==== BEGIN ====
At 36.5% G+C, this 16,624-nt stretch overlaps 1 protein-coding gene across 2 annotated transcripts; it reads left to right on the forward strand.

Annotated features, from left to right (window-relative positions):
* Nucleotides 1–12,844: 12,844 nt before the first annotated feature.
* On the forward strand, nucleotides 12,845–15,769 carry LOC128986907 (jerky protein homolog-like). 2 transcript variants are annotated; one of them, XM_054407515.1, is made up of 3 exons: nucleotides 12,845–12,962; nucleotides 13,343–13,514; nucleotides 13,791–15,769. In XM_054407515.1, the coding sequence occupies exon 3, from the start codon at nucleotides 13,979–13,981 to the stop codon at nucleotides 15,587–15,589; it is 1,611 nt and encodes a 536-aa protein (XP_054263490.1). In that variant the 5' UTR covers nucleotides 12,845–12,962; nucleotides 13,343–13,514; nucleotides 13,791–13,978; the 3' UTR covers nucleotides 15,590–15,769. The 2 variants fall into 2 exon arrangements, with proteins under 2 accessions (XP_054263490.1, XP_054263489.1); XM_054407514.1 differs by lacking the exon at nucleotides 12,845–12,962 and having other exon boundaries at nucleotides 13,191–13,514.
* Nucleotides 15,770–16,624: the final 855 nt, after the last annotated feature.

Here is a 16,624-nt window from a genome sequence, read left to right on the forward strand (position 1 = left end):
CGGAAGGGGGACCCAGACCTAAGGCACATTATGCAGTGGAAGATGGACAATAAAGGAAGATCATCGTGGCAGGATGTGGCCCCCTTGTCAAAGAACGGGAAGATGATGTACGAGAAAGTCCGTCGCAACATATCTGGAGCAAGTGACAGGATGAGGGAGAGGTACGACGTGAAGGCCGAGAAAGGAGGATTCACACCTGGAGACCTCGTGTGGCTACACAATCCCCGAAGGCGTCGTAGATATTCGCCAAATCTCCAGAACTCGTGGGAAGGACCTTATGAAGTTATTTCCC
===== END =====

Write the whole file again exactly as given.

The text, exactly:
At 36.5% G+C, this 16,624-nt stretch overlaps 1 protein-coding gene across 2 annotated transcripts; it reads left to right on the forward strand.

Annotated features, from left to right (window-relative positions):
* Nucleotides 1–12,844: 12,844 nt before the first annotated feature.
* On the forward strand, nucleotides 12,845–15,769 carry LOC128986907 (jerky protein homolog-like). 2 transcript variants are annotated; one of them, XM_054407515.1, is made up of 3 exons: nucleotides 12,845–12,962; nucleotides 13,343–13,514; nucleotides 13,791–15,769. In XM_054407515.1, the coding sequence occupies exon 3, from the start codon at nucleotides 13,979–13,981 to the stop codon at nucleotides 15,587–15,589; it is 1,611 nt and encodes a 536-aa protein (XP_054263490.1). In that variant the 5' UTR covers nucleotides 12,845–12,962; nucleotides 13,343–13,514; nucleotides 13,791–13,978; the 3' UTR covers nucleotides 15,590–15,769. The 2 variants fall into 2 exon arrangements, with proteins under 2 accessions (XP_054263490.1, XP_054263489.1); XM_054407514.1 differs by lacking the exon at nucleotides 12,845–12,962 and having other exon boundaries at nucleotides 13,191–13,514.
* Nucleotides 15,770–16,624: the final 855 nt, after the last annotated feature.

Here is a 16,624-nt window from a genome sequence, read left to right on the forward strand (position 1 = left end):
CGGAAGGGGGACCCAGACCTAAGGCACATTATGCAGTGGAAGATGGACAATAAAGGAAGATCATCGTGGCAGGATGTGGCCCCCTTGTCAAAGAACGGGAAGATGATGTACGAGAAAGTCCGTCGCAACATATCTGGAGCAAGTGACAGGATGAGGGAGAGGTACGACGTGAAGGCCGAGAAAGGAGGATTCACACCTGGAGACCTCGTGTGGCTACACAATCCCCGAAGGCGTCGTAGATATTCGCCAAATCTCCAGAACTCGTGGGAAGGACCTTATGAAGTTATTTCCC